The Works of JRR Tolkien Inspired Many Led Zeppelin Hits
When John Ronald Reuel Tolkien first published The Hobbit in 1936, little did he know that the book would serve as one of the pillars of rock’n’roll history, and help spawn entire genres related to the author’s colorful fictional world of Men, Elves, Dwarves, Orcs ― and of course, Hobbits.
While Lord of the Rings quickly gained cult status after it was first published in 1954, a whole generation of future hippies felt enchanted by its allure.
The Elven kings and queens, the bearded, pipe-smoking wizards, laid-back, fun-loving Hobbits, and other creatures corresponded well with the Flower Children, who sought out to reconnect with nature in a rather romantic way, rejecting the aggressive, industrialized world they were brought into.
But the books and their legacy may not have been launched into a full-scale revival of interest if they weren’t actively promoted by one of rock’n’roll’s greatest bands ever to come on stage ― Led Zeppelin.
Although the band’s first album didn’t feature songs directly inspired by the writings of J.R.R. Tolkien, Jimmy Page who was initially the principal songwriter pushed Robert Plant to pursue his own lyrics.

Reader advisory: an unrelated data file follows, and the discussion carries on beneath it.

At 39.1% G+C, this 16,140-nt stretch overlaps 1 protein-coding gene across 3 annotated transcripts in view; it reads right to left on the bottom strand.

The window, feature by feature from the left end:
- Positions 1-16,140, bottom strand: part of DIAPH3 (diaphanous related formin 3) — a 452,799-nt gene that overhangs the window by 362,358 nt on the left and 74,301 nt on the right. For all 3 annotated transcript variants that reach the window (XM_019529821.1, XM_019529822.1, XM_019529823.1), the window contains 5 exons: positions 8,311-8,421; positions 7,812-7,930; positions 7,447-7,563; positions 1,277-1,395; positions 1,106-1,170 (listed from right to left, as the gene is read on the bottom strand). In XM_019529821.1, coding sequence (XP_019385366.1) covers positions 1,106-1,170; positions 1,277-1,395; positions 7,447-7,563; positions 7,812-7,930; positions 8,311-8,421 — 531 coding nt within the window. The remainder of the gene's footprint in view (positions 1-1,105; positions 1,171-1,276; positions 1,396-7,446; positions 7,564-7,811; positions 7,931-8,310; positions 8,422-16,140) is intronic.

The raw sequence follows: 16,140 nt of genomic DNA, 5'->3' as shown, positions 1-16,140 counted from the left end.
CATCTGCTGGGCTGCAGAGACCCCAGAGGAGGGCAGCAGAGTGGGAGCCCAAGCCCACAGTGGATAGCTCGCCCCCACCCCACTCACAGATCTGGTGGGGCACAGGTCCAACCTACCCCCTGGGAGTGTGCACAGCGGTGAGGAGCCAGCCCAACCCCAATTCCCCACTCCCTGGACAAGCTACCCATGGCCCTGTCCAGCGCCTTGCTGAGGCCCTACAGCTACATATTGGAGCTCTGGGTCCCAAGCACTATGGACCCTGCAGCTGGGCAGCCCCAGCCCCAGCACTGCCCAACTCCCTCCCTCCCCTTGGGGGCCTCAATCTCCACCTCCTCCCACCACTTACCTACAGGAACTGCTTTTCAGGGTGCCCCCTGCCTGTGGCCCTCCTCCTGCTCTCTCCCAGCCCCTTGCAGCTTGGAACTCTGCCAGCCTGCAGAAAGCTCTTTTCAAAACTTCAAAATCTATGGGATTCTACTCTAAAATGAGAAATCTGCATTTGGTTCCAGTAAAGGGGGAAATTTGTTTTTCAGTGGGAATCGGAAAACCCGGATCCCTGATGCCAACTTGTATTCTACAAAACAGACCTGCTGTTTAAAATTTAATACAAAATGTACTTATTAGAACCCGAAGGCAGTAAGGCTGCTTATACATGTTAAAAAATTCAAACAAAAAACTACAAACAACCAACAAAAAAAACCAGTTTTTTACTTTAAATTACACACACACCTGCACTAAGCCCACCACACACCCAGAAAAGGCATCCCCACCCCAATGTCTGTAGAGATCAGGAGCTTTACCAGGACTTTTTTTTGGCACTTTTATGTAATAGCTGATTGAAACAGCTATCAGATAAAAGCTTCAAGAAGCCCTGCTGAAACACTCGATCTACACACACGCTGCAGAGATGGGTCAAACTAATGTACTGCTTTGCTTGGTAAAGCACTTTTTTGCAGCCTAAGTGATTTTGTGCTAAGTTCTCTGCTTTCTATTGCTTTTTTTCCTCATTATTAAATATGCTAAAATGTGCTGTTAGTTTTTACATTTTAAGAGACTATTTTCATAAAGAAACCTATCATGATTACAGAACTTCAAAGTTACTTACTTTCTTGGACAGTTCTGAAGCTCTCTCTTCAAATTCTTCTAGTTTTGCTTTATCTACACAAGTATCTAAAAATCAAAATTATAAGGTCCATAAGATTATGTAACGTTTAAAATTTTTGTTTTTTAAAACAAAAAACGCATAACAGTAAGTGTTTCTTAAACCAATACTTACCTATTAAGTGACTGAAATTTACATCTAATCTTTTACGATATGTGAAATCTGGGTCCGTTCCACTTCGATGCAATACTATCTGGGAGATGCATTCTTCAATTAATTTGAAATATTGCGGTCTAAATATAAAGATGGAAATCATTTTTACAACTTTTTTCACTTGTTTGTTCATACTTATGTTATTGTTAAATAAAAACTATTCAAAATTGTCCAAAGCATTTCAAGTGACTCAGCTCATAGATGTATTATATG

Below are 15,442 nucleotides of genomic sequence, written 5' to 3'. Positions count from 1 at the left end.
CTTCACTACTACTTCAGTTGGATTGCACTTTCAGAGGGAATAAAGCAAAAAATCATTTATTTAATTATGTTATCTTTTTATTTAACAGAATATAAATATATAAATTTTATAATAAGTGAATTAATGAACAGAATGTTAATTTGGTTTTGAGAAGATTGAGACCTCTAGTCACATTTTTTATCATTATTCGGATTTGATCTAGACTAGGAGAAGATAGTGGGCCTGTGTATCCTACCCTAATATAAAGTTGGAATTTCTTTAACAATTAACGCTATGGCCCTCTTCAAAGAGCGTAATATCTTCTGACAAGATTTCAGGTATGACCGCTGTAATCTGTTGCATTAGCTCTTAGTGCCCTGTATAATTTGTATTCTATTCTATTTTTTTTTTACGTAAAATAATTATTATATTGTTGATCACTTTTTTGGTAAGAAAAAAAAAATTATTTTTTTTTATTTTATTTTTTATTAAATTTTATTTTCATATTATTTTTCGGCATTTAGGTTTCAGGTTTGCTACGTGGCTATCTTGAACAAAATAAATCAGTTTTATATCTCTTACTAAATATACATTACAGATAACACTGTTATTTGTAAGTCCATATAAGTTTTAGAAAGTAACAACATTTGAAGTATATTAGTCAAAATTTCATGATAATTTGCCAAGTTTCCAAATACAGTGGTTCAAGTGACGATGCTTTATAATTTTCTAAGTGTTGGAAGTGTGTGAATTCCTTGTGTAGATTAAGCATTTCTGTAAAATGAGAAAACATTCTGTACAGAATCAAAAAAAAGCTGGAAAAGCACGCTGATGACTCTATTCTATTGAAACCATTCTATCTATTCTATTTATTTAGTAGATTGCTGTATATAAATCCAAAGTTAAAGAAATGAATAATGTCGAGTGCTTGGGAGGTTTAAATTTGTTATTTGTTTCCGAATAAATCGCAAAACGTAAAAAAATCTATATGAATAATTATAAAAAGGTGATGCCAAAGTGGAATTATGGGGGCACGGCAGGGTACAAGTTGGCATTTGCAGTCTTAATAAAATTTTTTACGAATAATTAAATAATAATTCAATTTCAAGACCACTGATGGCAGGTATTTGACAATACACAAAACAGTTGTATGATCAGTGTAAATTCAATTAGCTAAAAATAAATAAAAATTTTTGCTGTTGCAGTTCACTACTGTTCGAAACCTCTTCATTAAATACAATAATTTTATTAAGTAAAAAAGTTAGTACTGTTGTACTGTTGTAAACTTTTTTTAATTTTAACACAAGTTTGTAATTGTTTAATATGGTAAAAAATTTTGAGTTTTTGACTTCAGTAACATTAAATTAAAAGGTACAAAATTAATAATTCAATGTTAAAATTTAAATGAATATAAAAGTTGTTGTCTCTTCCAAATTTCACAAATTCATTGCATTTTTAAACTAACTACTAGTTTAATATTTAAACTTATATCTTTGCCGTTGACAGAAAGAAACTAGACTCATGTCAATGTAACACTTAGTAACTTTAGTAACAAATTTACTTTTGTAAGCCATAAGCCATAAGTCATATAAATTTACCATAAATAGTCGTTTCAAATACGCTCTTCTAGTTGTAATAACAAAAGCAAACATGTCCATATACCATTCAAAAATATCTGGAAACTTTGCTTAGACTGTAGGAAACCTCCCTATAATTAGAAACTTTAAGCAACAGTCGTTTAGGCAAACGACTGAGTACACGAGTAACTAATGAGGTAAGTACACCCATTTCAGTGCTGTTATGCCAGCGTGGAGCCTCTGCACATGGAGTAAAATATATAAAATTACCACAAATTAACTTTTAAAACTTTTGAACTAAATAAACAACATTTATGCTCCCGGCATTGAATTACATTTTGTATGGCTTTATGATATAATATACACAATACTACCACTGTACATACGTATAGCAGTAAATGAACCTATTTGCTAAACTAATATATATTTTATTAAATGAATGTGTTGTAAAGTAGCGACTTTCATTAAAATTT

Both Page and Plant were fascinated with various European as well as Middle-Eastern mythologies, influences of which could be heard in some of their greatest hits like “Immigrant Song” and “Kashmir”.
However, as the band delved more and more into the subject, their focus shifted from folklore to the oeuvre of the man who single-handedly fathered the literary genre of High Fantasy.
Tolkien’s influence on the lyrics of Robert Plant first appeared on the band’s second album, titled simply Led Zeppelin II, in which the singer alluded on the beginning of Frodo Baggins’ journey in the song “Ramble On”.
While it begins with quite vague associations with the world of Middle Earth, the song climaxes with the line:
“T’was in the darkest depth of Mordor/ I met a girl so fair, / But Gollum, the evil one crept up/ And slipped away with her.”
Read on: [thevintagenews.com]
When they weren’t borrowing heavily from Willie Dixon
But this borrowing of Zeppelin themselves (for a movie song) was an unforgivable travesty—and I like hiphop and Diddy:
No Diddy no, make it stop!
Tolkien also influenced Neil Peart on some Rush songs— Rivendell and maybe Necromancer. Tolkien is a far more acceptable Rush influence than Ayn Rand! Egads!
One of my favorite bands from the 70’s.
I was heavily into Led Zeppelin in junior high. I listened to the live Dazed and Confused over and over and…
Here’s a really cool IMO cover band:
And another channel with Zepparella songs mixed in: